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The canine bilateral groove model of osteoarthritis

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Author: Intema, F. · Groot, J. de · Elshof, B. · Vianen, M.E. · Yocum, S. · Zuurmond, A. · Mastbergen, S.C. · Lafeber, F.P.
Institution: TNO Kwaliteit van Leven
Source:Journal of Orthopaedic Research, 11, 26, 1471-1477
Identifier: 241099
doi: doi:10.1002/jor.20681
Keywords: Biology · Bilateral model · Canine · Groove model · Osteoarthritis · Proteoglycan · Animal experiment · Animal model · Animal tissue · Article · Articular cartilage · Biochemistry · Clinical feature · Controlled study · Disease activity · Disease model · Dog · Experimental model · Female · Femur condyle · Histology · Knee · Nonhuman · Osteoarthritis · Priority journal · Proteoglycan synthesis · Tibia · Animal · Hindlimb · Knee osteoarthritis · Metabolism · Pathology · Synovium · Animals · Cartilage, Articular · Disease Models, Animal · Dogs · Hindlimb · Osteoarthritis, Knee · Proteoglycans · Stifle · Synovial Membrane · Food and Nutrition · Healthy Living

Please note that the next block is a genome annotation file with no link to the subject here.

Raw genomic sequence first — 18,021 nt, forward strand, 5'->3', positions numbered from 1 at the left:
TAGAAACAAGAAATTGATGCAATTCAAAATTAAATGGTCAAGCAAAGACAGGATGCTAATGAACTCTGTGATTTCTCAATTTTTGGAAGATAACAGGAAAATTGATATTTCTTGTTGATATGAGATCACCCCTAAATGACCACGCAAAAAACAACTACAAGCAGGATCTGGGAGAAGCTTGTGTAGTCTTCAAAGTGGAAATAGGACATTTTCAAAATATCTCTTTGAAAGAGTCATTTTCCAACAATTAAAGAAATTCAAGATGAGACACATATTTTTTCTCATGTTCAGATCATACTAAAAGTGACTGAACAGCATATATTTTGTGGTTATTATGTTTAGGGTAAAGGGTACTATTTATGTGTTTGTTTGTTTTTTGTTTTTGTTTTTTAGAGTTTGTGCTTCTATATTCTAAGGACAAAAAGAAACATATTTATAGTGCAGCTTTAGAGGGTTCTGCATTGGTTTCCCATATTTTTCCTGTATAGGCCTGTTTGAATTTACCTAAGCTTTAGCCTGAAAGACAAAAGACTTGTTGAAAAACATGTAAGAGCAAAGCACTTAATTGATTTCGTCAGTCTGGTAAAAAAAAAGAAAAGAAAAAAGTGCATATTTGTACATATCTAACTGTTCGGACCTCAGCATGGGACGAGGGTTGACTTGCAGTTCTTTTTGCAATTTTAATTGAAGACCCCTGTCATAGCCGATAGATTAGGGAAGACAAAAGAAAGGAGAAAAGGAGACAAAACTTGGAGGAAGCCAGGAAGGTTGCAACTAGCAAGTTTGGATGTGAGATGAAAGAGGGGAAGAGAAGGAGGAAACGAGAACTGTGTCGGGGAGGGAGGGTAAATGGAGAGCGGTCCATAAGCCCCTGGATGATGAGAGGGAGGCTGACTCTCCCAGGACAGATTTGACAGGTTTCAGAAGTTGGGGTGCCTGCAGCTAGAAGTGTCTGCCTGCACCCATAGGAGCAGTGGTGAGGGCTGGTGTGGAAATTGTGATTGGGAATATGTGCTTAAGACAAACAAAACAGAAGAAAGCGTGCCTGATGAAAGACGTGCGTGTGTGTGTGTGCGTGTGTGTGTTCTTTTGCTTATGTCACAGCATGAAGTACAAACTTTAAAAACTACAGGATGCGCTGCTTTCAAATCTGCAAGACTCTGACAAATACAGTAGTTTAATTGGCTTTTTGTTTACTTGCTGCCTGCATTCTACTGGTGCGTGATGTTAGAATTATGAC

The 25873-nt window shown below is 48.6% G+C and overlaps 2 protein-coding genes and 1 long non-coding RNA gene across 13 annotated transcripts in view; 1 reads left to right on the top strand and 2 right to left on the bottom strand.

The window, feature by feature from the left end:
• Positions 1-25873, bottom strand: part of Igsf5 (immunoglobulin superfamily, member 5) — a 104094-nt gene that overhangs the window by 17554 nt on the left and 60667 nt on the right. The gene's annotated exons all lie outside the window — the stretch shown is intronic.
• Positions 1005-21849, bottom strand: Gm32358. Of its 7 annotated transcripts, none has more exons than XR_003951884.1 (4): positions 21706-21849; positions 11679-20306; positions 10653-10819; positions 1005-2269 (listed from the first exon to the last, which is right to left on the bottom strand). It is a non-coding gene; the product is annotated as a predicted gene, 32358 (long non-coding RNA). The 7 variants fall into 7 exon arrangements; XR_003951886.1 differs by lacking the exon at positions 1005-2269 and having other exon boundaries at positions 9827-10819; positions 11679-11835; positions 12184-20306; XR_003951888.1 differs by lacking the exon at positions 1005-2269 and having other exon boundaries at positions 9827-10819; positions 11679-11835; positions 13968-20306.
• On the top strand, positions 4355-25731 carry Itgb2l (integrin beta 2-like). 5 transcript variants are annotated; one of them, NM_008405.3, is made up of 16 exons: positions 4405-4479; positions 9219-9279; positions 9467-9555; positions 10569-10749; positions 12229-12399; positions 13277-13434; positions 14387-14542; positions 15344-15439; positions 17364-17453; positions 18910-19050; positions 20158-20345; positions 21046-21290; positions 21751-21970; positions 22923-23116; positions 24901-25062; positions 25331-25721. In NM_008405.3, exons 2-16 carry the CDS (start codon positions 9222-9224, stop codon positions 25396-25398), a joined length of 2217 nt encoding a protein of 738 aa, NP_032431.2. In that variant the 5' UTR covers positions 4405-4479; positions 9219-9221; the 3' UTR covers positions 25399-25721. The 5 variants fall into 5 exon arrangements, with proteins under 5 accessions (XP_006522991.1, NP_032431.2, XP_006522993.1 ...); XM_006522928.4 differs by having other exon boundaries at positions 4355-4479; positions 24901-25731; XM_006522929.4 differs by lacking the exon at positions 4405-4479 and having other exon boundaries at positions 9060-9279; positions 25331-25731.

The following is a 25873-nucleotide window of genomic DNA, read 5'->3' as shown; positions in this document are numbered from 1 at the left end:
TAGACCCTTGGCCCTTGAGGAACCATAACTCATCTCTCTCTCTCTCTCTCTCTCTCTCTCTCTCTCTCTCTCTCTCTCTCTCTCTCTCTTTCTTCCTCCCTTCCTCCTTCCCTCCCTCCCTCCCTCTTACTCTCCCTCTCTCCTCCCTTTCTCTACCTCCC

In studies aimed at local treatment of experimental osteoarthritis (OA) it is optimal to have an internal (untreated) OA control. Such an approach excludes interanimal variation, and allows paired statistical evaluation of treatment efficacy. For this purpose, we developed and characterized a bilateral version of the canine Groove model. We hypothesized that the bilateral version of the canine Groove model would show consistent and clear development of features of OA similar to those found in the unilateral version. In six Beagle dogs, grooves were surgically made in the articular cartilage of the femoral condyles of both knee joints. Six additional dogs underwent bilateral sham surgery. The degree of OA was quantified 20 weeks after surgery and was compared in retrospect to 23 animals that undergone the same procedure in a single knee joint with the contralateral knee serving as a non-OA control. Bilateral groove surgery resulted in OA. This was based on the observed ineffective repair response in which an increase in proteoglycan synthesis, a diminished retention of these newly formed proteoglycans, and an enhanced loss of resident proteoglycans resulted in a decreased cartilage proteoglycan content. These biochemical effects were corroborated by clear histological features of OA. All these effects were found in femor as well as in the (surgically untouched) tibia. Interestingly, features of OA were slightly more severe in the bilateral model than in the unilateral variant. The bilateral canine Groove model showed consistent and clear development of features of OA, comparable to the unilateral model. © 2008 Orthopaedic Research Society. Published by Wiley Periodicals, Inc.